An Outlining Anchor Chart can be built by the teacher in advance, and is a visual model that shows basic outline structure (Figure 7). It can be posted for easy reference, and outline samples can be projected on a screen or whiteboard.

Typing an outline requires some preliminary instruction on how to outline on a Google or Word document. This preliminary instruction will benefit students throughout their educational careers, in all classes. Once skilled at using the outlining feature, students can then use highlight, bold, and italics features to "tag" aspects of the text as they progress through the outlining process. The teacher encourages use of Google shortcut keys such as "CTRL +." to produce superscript for characters such as [cm.sup.3], or "CTRL +," for chemistry subscripts (e.g., [H.sub.2]O). Outlining, of course, can be done by hand with a standard highlighter as well.

Students with significant reading difficulties may need a multisensory approach to starting the task. A photocopy of the text section can be physically highlighted by the student, or even cut and pasted onto another sheet of paper to begin the process of breaking down the information in the text. Textbook companies also offer reading guides that could be used to support the learning of content if the teacher feels that the process of outlining is not yet attainable for the student.

ELL students face unique challenges when outlining informational text as well. Support depends on the level of English language learning. A baseline expectation should be that the student is able to outline the basic structure of the text (sections and sub-sections) and include section vocabulary. It would be up to the teacher to then determine what additional expectations would be reasonable (examples, etc.). For some students with extreme reading challenges, a teacher might omit the need for examples in the outline, as it would simply be too burdensome to the student.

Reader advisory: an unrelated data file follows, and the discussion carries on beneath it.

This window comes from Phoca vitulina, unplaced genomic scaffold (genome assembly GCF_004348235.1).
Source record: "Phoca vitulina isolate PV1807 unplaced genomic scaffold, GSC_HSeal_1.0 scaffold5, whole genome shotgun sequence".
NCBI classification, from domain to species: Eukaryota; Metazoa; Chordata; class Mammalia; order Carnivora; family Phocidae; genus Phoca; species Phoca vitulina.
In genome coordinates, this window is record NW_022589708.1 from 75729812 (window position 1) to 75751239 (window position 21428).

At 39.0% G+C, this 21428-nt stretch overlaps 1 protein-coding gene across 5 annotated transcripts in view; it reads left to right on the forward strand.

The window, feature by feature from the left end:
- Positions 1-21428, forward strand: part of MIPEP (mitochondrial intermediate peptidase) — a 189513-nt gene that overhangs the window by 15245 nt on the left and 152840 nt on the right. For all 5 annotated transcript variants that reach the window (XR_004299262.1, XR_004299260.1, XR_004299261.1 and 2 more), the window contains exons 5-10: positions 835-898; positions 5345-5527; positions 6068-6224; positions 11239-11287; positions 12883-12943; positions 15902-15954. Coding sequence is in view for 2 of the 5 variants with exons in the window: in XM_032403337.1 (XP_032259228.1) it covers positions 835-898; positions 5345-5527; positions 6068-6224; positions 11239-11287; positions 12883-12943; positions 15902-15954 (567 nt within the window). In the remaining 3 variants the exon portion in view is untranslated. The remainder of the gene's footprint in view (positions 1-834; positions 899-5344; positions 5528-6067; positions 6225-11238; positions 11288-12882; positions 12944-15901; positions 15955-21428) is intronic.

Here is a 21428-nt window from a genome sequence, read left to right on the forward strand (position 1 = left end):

Students who struggle with reading, writing, and the English language should be supported in the complex task of outlining. There are some who say, "Oh, my kids can't do that." They can, and it is our obligation to make sure that they have support as they practice this important skill. Online Figures 3 and 4 show the progress made by a student with special needs within one week (see Online Supplemental Materials).

Timothy F. Slater (2003) states that "teaching for deep understanding instead of simple factual recall is a tough challenge--but a worthy one." Although it is challenging at the time, students consistently report that the outlining skill has proved invaluable. Outlining informational text allows students to analyze and evaluate content-based information, and then creatively organize it in a framework for learning. In a world flooded with information, would educators rather teach students to take notes or make them? The choice is only obvious if our goals are the genuine integration and transfer of knowledge.


Bransford, J., A. Brown, and R. Cocking, eds. 2001. How people learn: Brain, mind, experience, and school. Washington, DC: National Research Council.

Donovan, S.M., and J.D. Bransford. 2005. How people learn science in the classroom. Washington, DC: National Academies Press.

Goodwin, B., and H. Hein. 2015. Help students train their inner voice. Educational Leadership 73 [1]: 76.

Holt Science Technology. 2001. Physical science. Austin, TX: Holt, Rinehart & Winston.

Slater, T.F. 2003. When is a good day teaching a bad thing? The Physics Teacher 41 [7]: 437-38.

Wiggins, G. 2010. What is transfer? www.authenticeducation. org/ae_bigideas/article.lasso?artid=60.



Video 1: How to make an outline--https://goo.gl/sAOhRb

Video 2: Getting started on Ch2.1--https://goo.gl/XEovZU

Video 3: Getting started on Ch2.2--http://youtu.be/RmyaNJKHbyw

Video 4: Outlining tips and shortcut keys--http://youtu.be/cV5T6weu3So


Figure 1: Outlining rubric--www.nsta.org/scope1810

Figure 2: Holt Science & Technology physical science text--www.nsta.org/scope1810

Figure 3 and 4: Progress made by a student with special needs--www.nsta.org/scope1810


Mark Accardi [maccardi@mtsd.us] and Kelsey Donovan [kdonovan@mtsd.us] are special education teachers, and Robert Chesbro [rchesbro@mtsd.us] is an eighth-grade physical science teacher, all at Montgomery Upper Middle School in Skillman, New Jersey.

Source Citation

Source Citation   

Gale Document Number: GALE|A556734510